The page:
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Changes to value-added tax in 2021: how will cross-border trade change, waiting for VAT recovery on bad debts, etc.

In the shadow of the state of emergency caused by the coronavirus and Brexit, the amendments to the Value-Added Tax Act, which were to come into force at the beginning of the new year, were postponed and are now expected to become applicable as of 1 July 2021. Nevertheless, we would like to introduce you to the important changes that directly affect the Estonian business landscape today, as these changes were planned a long time ago and have a pan-European reach.

  • The total common threshold for distance selling and digital services is 10,000 euros. Upon exceeding that, the company must register itself in the consumer's country of residence as a taxable person or apply a special scheme.

The change concerns companies that supply goods and/or digital services[1] to non-taxable persons in the EU. The current procedure sets forth the obligation to calculate the distance selling threshold when selling goods to a non-taxable person of another member state. Upon exceeding the threshold, there is an obligation to register as a taxable person liable to VAT in the buyer's country of residence. Essentially, companies currently have to keep a separate record of the goods sold to non-taxable persons for each country, monitor the thresholds of other countries, apply the country's tax rate upon exceeding the threshold and seek opportunities for declaring and meeting tax liabilities incurred in other countries. Suppliers of digital services have it easier, as they are subject to the common EU threshold and have the option to use the MOSS[2] special scheme, i.e. meet the obligation of paying VAT incurred abroad via their local tax authority.

In the coming year, distance sellers of goods will be made equivalent to suppliers of digital services, as a result of which a common threshold of 10,000 euros per year will be applied in the EU along with an opportunity to apply an essentially similar special scheme. It is important to bear in mind that the 10,000-euro threshold applies to the total turnover of goods and digital services. This means that, on the one hand, companies are no longer obliged to keep a detailed record for every country, while on the other hand, the threshold can be exceeded quite quickly. Therefore, if the change described concerns you, we recommend that you start planning your future today. If you are not sure whether this change concerns you, but the clients of your company are non-taxable persons of other member states (above all natural persons), we recommend that you contact us.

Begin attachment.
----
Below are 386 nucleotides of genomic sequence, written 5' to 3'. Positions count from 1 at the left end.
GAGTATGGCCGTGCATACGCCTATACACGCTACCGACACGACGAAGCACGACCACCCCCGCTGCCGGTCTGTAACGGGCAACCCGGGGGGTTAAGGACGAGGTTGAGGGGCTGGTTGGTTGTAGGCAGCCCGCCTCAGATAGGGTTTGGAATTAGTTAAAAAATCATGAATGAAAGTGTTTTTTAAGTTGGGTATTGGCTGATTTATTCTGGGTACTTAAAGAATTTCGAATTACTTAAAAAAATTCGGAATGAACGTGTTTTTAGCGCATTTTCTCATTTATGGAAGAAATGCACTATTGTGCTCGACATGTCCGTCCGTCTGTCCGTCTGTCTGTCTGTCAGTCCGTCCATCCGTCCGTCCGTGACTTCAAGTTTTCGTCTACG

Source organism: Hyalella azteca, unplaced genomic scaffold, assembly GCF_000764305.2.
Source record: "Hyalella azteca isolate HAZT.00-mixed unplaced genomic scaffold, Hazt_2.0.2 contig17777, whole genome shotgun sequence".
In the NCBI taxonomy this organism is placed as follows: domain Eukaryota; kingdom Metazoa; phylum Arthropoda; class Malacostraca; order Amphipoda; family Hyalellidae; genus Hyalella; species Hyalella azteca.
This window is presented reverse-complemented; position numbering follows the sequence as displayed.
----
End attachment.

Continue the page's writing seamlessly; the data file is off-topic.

• MOSS special scheme is expanded, i.e. MOSS becomes OSS

Similarly to the right of suppliers of digital services to use the MOSS special scheme, distance sellers are granted a similar right as of next year (see previous clause). Additionally, the special scheme can also be applied by companies that provide a service to non-taxable persons and whose place of supply is another member state (i.e. services listed in subsection 10 (4) of the Value-Added Tax Act). In practice, this concerns companies that provide services related to immovable property located in a foreign country, work with movables in a foreign country, organise events there, etc., i.e. those who should likely register as a taxable person in another member state under the current rules.